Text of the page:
Are you responsible for the care and well-being of a parent or elderly friend, relative or neighbor?
Do you long for an opportunity to have a day off to take care of chores or just pamper yourself but can't get away because of the responsibility of caring for your loved one?
Did you know that there is a new program in Walton that provides seniors with entertainment and a safe environment while giving the caregivers a much needed break?
Are you a senior citizen who feels isolated and longs for an opportunity to do crafts, meet new friends and share life experiences? Did you know that a new social club has formed that caters to those needs and desires?
"Our Place in Walton" Social Adult Day Center is a pilot program developed by the Delaware County Legacy Corps. The group meets from 10 a.m. to 4 p.m. Wednesdays at the Walton United Presbyterian Church on the corner of North and East streets. It is the only program of its kind in Delaware County.
Karen Marshfield, Delaware County Legacy Corps coordinator, directs the program. Patricia Breakey manages the day center and Janice Kehr coordinates the activities. A trained group of volunteers assist with all aspects of the program.
"Our Place" was designed to maintain a safe, attentive environment those in need of supervision or moderate assistance in their activities of daily living while providing social activities with contemporaries.
More than 50 million people provide care for chronically ill, disabled or aged family members during any given year, according to the U.S. Department of Health and Human Services. Seventeen percent of family caregivers provide 40 hours or more of care a week, according to a study by the National Alliance for Caregiving and AARP.
Many caregivers maintain a job while caring for someone else and often the care-recipient is isolated each day until their caregiver is able to stop by again. The care-recipients become sedentary, depressed and may begin to feel more like a burden. There are also caregiver and care-recipient situations of being together constantly and not taking time of respite from each other.
When the Social Adult Day Center opened May 23, the majority of those who attended were seniors who live independently and are completely self-sufficient, but are struggling with the lack of a social life. Most of them have worked all their lives and need something to keep them involved and active since their retirement.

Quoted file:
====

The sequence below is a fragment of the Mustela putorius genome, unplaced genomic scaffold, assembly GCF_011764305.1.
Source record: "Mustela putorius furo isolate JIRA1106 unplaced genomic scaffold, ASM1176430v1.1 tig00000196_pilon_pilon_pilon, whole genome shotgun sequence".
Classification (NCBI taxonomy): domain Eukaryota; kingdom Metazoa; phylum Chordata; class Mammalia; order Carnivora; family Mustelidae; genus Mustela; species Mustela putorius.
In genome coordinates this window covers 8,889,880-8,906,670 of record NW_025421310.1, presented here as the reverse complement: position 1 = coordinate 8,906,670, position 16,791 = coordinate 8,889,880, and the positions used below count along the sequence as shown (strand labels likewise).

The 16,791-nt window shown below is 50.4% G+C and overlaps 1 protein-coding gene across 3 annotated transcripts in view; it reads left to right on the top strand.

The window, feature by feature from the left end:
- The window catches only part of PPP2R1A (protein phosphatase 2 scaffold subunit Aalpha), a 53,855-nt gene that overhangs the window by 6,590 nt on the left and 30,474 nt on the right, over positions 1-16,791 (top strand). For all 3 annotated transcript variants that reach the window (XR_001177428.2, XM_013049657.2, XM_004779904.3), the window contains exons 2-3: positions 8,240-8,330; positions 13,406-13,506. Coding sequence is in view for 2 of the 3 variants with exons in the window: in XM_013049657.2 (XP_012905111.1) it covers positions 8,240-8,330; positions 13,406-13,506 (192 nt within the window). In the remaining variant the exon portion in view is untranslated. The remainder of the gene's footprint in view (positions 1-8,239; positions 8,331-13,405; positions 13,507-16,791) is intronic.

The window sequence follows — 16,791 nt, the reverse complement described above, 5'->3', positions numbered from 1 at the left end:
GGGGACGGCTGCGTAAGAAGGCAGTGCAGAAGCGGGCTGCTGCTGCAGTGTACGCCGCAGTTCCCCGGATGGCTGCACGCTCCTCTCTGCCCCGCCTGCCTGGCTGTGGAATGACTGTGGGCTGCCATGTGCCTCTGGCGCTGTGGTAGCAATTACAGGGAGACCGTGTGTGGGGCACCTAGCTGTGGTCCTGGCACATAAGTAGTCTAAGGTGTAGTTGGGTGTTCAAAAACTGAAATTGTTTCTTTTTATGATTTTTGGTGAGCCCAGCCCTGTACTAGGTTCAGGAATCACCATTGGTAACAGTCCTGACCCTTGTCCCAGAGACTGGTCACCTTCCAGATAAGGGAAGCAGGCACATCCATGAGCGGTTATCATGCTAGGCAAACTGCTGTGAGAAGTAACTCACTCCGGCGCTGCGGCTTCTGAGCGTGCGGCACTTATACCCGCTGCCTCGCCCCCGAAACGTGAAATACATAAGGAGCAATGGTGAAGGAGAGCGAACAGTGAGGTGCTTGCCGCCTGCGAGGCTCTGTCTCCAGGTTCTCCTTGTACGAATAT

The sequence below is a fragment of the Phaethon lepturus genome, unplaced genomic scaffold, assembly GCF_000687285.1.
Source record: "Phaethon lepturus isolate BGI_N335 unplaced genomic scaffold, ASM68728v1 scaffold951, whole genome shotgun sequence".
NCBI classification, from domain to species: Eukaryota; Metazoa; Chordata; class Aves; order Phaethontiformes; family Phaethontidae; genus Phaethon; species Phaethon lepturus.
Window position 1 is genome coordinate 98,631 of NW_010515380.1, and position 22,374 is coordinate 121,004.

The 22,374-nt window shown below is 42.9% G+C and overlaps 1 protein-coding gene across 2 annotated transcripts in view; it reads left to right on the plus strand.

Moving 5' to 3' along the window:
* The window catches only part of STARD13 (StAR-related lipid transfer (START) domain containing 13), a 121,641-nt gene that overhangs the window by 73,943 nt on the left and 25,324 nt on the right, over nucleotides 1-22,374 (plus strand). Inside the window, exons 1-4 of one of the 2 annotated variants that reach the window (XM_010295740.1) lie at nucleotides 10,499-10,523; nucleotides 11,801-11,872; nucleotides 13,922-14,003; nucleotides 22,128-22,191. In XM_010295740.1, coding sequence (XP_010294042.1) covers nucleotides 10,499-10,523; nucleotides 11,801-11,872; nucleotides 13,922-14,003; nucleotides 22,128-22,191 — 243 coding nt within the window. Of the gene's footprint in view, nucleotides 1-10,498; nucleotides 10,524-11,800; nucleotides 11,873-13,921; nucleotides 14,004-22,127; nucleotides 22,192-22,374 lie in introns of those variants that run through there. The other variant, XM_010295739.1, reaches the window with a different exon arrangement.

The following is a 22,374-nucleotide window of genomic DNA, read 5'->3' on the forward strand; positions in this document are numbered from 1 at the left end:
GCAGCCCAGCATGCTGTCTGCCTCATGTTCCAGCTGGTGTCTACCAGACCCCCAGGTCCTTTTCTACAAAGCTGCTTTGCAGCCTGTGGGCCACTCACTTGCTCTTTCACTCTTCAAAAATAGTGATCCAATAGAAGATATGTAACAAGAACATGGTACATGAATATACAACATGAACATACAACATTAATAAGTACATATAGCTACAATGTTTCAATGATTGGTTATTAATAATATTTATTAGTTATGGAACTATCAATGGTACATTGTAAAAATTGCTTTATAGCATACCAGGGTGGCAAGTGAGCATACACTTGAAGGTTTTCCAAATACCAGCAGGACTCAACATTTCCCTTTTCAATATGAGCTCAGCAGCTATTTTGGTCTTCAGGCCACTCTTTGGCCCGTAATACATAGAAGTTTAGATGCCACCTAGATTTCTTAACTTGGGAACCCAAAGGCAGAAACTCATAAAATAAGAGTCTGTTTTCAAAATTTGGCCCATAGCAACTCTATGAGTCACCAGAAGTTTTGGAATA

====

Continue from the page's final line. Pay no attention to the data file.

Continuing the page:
The independent seniors were thrilled with the program, but couldn't afford the fees intended to for those in need of supervision and assistance, so a decision was reached to expand the program and add a social club where the members contribute what they could afford to help cover the costs of supplies.
"Our Place" holds sessions from 10 a.m. to 2 p.m. and noon to 4 p. m. with two-hour overlap where both groups have lunch and take part in an exercise session. Lunch is provided by the Delaware County Senior Meals program. The fees for the care recipient program are $18 for a half day or $25 for the entire day.
The day begins with coffee, snacks and conversation in the library. The group then moves to the large dining room where the morning continues with a craft that keeps the group entertained until lunchtime.
The afternoon session includes musical entertainment, speakers, games and other activities.
Reservations are required to ensure that meals are ordered for everyone in attendance.
For more information about the care-recipient program or the social club or to volunteer, please call the Delaware County Office for the Aging at 746-6333 or Patricia Breakey at 865-5175.
Wayne L. Shepard is director of the Delaware County Office for the Aging. 'Senior Scene' columns can be found at www.thedailystar.com/seniorscene.
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